Disasters have unpredictable and deleterious impacts on modern societies. While recent operations management research has increasingly focused on disaster operations, only a few studies have examined the recovery phase of post-disaster operations. This research presents an overview of Disaster Operations Management as well as an empirical study using econometrics analysis to examine the recovery phase of post-disaster operations. The results suggest that when resources are scarce, at a strategic level we need to understand where to begin when planning the recovery process. This study is an exploratory analysis of the question of how flooding affects per capita income in areas with different levels of industrialization. We developed multiple regression models using panel data from Thailand to examine this effect, finding that flooding in a previous year has a positive effect on areas with a low level of industrialization, but a negative one on highly industrialized areas, meaning the residents of the latter are affected differently. Our results suggest the level of industrialization impacts the effectiveness of the recovery process. Finally, we discuss the implications of the study as well as suggestions for future research.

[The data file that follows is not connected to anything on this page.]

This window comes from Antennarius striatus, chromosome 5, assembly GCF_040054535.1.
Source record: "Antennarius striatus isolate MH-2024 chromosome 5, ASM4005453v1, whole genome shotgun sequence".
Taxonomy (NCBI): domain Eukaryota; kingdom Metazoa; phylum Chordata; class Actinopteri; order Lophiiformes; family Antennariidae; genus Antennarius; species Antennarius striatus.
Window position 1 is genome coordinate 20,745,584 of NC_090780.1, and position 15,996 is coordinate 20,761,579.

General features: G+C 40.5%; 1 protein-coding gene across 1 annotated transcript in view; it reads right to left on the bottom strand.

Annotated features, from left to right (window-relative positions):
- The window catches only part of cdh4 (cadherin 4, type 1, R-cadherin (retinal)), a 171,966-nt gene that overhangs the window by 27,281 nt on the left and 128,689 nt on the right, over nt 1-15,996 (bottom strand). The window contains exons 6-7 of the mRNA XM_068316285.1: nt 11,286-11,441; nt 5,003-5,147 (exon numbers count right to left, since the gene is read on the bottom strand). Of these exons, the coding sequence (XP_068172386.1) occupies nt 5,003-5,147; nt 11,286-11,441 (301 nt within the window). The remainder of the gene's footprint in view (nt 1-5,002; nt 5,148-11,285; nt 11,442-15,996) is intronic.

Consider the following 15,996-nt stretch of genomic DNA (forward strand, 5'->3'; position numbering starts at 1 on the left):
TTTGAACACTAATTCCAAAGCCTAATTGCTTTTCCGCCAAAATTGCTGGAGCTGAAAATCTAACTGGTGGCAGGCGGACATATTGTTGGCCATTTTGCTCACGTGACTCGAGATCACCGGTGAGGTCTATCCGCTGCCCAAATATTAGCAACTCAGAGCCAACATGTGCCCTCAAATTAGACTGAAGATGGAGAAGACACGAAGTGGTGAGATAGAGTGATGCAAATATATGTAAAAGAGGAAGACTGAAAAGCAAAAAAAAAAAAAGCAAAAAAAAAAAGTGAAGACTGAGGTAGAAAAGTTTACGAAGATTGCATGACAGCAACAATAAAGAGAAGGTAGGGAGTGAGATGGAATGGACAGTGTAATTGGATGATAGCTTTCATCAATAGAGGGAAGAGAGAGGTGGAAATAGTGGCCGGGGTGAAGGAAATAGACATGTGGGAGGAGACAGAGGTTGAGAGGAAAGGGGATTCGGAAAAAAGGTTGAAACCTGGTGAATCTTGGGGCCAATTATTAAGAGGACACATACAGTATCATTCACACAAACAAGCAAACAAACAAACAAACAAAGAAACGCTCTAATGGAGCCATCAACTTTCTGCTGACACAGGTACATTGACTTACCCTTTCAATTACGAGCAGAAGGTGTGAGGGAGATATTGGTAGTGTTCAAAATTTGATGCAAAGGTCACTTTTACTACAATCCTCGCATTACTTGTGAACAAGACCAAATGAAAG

Tungtisanont, Niratcha; Roth, Aleda V.; Ferrand, Yann B.; and Mroz, Thomas A., "Disaster Operations Management: an Empirical Study from Thailand" (2015). Graduate Research and Discovery Symposium (GRADS). 160.